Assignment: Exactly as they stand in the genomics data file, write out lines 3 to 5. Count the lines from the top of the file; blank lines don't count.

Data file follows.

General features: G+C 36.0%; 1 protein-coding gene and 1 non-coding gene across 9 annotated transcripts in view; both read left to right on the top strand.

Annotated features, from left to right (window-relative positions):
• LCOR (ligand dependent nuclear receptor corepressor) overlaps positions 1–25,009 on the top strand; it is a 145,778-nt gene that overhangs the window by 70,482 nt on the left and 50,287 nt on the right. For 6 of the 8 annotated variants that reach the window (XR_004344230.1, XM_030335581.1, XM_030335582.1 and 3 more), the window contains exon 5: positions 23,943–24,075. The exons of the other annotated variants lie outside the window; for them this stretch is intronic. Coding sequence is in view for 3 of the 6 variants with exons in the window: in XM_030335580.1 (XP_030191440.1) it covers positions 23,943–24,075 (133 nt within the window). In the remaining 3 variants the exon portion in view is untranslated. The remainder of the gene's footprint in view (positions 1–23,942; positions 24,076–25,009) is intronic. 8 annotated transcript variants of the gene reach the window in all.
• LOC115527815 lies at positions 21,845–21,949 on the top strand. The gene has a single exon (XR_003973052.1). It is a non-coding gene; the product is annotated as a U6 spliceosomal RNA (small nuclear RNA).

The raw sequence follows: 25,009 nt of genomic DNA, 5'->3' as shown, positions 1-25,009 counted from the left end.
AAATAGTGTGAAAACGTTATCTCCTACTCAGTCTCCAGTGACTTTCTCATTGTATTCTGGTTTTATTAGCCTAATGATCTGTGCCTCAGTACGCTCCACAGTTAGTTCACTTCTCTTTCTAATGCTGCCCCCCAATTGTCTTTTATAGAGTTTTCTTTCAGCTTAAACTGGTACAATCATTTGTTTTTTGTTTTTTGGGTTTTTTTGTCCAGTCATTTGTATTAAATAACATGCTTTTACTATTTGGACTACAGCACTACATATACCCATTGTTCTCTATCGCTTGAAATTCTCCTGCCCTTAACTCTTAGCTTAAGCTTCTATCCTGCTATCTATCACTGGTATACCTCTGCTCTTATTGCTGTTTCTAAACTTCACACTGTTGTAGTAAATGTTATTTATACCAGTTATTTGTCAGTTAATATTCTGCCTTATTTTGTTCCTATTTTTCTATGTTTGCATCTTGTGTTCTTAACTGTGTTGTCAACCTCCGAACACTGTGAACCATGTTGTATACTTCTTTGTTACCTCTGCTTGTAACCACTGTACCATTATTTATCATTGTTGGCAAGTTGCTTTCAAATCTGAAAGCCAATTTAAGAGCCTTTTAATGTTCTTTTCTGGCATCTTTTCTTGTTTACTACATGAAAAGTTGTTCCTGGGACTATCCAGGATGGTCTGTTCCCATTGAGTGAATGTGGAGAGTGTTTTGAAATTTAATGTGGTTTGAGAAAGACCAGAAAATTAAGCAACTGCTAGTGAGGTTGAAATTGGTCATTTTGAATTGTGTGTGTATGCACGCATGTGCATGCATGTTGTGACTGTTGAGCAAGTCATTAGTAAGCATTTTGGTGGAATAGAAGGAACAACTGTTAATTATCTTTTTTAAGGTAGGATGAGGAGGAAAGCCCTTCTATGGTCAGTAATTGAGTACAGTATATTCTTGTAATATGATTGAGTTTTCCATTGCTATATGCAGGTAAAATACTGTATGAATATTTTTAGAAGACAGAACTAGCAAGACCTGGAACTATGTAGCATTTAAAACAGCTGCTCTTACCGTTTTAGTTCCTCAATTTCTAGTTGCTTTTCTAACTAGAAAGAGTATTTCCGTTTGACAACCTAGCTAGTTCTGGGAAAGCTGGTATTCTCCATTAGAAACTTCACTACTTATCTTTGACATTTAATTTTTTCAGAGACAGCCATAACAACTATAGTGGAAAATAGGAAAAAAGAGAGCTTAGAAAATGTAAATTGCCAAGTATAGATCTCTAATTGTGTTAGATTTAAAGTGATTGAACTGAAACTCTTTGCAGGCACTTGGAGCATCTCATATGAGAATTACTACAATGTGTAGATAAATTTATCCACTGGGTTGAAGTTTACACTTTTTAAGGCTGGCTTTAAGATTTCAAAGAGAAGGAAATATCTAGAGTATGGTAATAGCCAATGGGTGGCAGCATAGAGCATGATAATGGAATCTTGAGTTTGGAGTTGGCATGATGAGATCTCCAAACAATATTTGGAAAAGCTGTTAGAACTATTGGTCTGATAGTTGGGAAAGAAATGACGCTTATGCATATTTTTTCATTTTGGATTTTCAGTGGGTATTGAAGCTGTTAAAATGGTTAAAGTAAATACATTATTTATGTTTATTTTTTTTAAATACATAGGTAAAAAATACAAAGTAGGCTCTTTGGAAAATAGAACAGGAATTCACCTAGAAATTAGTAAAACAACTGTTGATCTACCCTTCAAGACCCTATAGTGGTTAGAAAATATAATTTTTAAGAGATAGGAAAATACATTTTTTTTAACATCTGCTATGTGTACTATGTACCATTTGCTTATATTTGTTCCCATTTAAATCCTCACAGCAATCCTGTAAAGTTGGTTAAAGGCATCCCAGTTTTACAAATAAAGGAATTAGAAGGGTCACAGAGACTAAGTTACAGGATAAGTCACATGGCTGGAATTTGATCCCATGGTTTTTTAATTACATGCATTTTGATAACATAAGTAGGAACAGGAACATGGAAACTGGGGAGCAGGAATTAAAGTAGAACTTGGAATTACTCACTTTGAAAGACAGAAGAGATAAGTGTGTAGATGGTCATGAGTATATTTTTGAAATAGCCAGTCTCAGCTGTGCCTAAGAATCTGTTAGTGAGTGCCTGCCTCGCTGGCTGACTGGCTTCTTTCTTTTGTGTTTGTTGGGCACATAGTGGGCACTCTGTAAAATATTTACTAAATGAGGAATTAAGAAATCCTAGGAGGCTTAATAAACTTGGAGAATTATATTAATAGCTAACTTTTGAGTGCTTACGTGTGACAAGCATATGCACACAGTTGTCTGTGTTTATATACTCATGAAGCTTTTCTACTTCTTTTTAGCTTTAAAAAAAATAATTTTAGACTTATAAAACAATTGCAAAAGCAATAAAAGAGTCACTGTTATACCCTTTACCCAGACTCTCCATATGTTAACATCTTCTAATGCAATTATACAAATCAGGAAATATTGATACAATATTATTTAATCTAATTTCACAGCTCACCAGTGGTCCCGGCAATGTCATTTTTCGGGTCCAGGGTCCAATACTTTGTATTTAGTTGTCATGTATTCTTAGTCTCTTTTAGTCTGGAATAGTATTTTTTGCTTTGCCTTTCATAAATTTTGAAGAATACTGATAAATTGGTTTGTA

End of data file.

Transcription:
• LCOR (ligand dependent nuclear receptor corepressor) overlaps positions 1–25,009 on the top strand; it is a 145,778-nt gene that overhangs the window by 70,482 nt on the left and 50,287 nt on the right. For 6 of the 8 annotated variants that reach the window (XR_004344230.1, XM_030335581.1, XM_030335582.1 and 3 more), the window contains exon 5: positions 23,943–24,075. The exons of the other annotated variants lie outside the window; for them this stretch is intronic. Coding sequence is in view for 3 of the 6 variants with exons in the window: in XM_030335580.1 (XP_030191440.1) it covers positions 23,943–24,075 (133 nt within the window). In the remaining 3 variants the exon portion in view is untranslated. The remainder of the gene's footprint in view (positions 1–23,942; positions 24,076–25,009) is intronic. 8 annotated transcript variants of the gene reach the window in all.
• LOC115527815 lies at positions 21,845–21,949 on the top strand. The gene has a single exon (XR_003973052.1). It is a non-coding gene; the product is annotated as a U6 spliceosomal RNA (small nuclear RNA).

The raw sequence follows: 25,009 nt of genomic DNA, 5'->3' as shown, positions 1-25,009 counted from the left end.